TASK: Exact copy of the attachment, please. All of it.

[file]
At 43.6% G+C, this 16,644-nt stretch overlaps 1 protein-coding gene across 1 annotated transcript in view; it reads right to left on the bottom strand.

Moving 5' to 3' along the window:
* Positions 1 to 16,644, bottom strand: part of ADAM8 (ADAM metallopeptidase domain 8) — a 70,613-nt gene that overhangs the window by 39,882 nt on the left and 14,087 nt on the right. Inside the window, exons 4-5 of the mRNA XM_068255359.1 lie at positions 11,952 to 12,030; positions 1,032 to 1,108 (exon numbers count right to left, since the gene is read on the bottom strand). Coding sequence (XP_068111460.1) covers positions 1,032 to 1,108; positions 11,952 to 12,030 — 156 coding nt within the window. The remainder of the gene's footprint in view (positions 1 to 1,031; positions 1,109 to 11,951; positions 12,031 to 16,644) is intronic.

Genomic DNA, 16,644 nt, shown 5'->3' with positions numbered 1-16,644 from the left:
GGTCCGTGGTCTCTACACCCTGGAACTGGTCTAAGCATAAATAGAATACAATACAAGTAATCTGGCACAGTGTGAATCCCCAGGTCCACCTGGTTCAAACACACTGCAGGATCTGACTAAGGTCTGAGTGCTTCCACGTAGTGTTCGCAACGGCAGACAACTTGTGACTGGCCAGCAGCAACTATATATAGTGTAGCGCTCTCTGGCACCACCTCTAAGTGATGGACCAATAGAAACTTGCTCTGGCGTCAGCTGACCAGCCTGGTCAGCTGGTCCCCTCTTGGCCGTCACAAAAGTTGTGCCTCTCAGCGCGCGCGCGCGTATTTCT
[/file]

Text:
At 43.6% G+C, this 16,644-nt stretch overlaps 1 protein-coding gene across 1 annotated transcript in view; it reads right to left on the bottom strand.

Moving 5' to 3' along the window:
* Positions 1 to 16,644, bottom strand: part of ADAM8 (ADAM metallopeptidase domain 8) — a 70,613-nt gene that overhangs the window by 39,882 nt on the left and 14,087 nt on the right. Inside the window, exons 4-5 of the mRNA XM_068255359.1 lie at positions 11,952 to 12,030; positions 1,032 to 1,108 (exon numbers count right to left, since the gene is read on the bottom strand). Coding sequence (XP_068111460.1) covers positions 1,032 to 1,108; positions 11,952 to 12,030 — 156 coding nt within the window. The remainder of the gene's footprint in view (positions 1 to 1,031; positions 1,109 to 11,951; positions 12,031 to 16,644) is intronic.

Genomic DNA, 16,644 nt, shown 5'->3' with positions numbered 1-16,644 from the left:
GGTCCGTGGTCTCTACACCCTGGAACTGGTCTAAGCATAAATAGAATACAATACAAGTAATCTGGCACAGTGTGAATCCCCAGGTCCACCTGGTTCAAACACACTGCAGGATCTGACTAAGGTCTGAGTGCTTCCACGTAGTGTTCGCAACGGCAGACAACTTGTGACTGGCCAGCAGCAACTATATATAGTGTAGCGCTCTCTGGCACCACCTCTAAGTGATGGACCAATAGAAACTTGCTCTGGCGTCAGCTGACCAGCCTGGTCAGCTGGTCCCCTCTTGGCCGTCACAAAAGTTGTGCCTCTCAGCGCGCGCGCGCGTATTTCT